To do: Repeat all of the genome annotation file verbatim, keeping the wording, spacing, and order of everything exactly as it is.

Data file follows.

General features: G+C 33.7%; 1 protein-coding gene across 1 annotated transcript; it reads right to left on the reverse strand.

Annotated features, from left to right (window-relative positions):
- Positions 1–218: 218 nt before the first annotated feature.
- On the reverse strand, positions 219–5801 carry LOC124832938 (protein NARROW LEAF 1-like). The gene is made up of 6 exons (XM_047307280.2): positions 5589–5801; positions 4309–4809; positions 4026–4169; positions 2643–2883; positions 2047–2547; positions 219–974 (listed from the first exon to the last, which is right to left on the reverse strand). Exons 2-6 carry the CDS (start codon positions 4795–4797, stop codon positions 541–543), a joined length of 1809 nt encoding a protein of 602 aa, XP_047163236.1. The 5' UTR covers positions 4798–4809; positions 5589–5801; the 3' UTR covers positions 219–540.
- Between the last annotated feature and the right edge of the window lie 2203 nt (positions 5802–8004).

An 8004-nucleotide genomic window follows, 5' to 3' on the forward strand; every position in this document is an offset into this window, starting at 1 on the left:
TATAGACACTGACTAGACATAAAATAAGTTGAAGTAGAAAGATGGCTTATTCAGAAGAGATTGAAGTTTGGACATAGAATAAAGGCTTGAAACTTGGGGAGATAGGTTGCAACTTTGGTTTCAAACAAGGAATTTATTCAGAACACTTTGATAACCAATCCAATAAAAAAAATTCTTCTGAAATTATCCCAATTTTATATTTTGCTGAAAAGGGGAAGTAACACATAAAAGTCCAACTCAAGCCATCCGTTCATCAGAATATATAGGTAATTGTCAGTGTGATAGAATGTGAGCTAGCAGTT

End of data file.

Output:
General features: G+C 33.7%; 1 protein-coding gene across 1 annotated transcript; it reads right to left on the reverse strand.

Annotated features, from left to right (window-relative positions):
- Positions 1–218: 218 nt before the first annotated feature.
- On the reverse strand, positions 219–5801 carry LOC124832938 (protein NARROW LEAF 1-like). The gene is made up of 6 exons (XM_047307280.2): positions 5589–5801; positions 4309–4809; positions 4026–4169; positions 2643–2883; positions 2047–2547; positions 219–974 (listed from the first exon to the last, which is right to left on the reverse strand). Exons 2-6 carry the CDS (start codon positions 4795–4797, stop codon positions 541–543), a joined length of 1809 nt encoding a protein of 602 aa, XP_047163236.1. The 5' UTR covers positions 4798–4809; positions 5589–5801; the 3' UTR covers positions 219–540.
- Between the last annotated feature and the right edge of the window lie 2203 nt (positions 5802–8004).

An 8004-nucleotide genomic window follows, 5' to 3' on the forward strand; every position in this document is an offset into this window, starting at 1 on the left:
TATAGACACTGACTAGACATAAAATAAGTTGAAGTAGAAAGATGGCTTATTCAGAAGAGATTGAAGTTTGGACATAGAATAAAGGCTTGAAACTTGGGGAGATAGGTTGCAACTTTGGTTTCAAACAAGGAATTTATTCAGAACACTTTGATAACCAATCCAATAAAAAAAATTCTTCTGAAATTATCCCAATTTTATATTTTGCTGAAAAGGGGAAGTAACACATAAAAGTCCAACTCAAGCCATCCGTTCATCAGAATATATAGGTAATTGTCAGTGTGATAGAATGTGAGCTAGCAGTT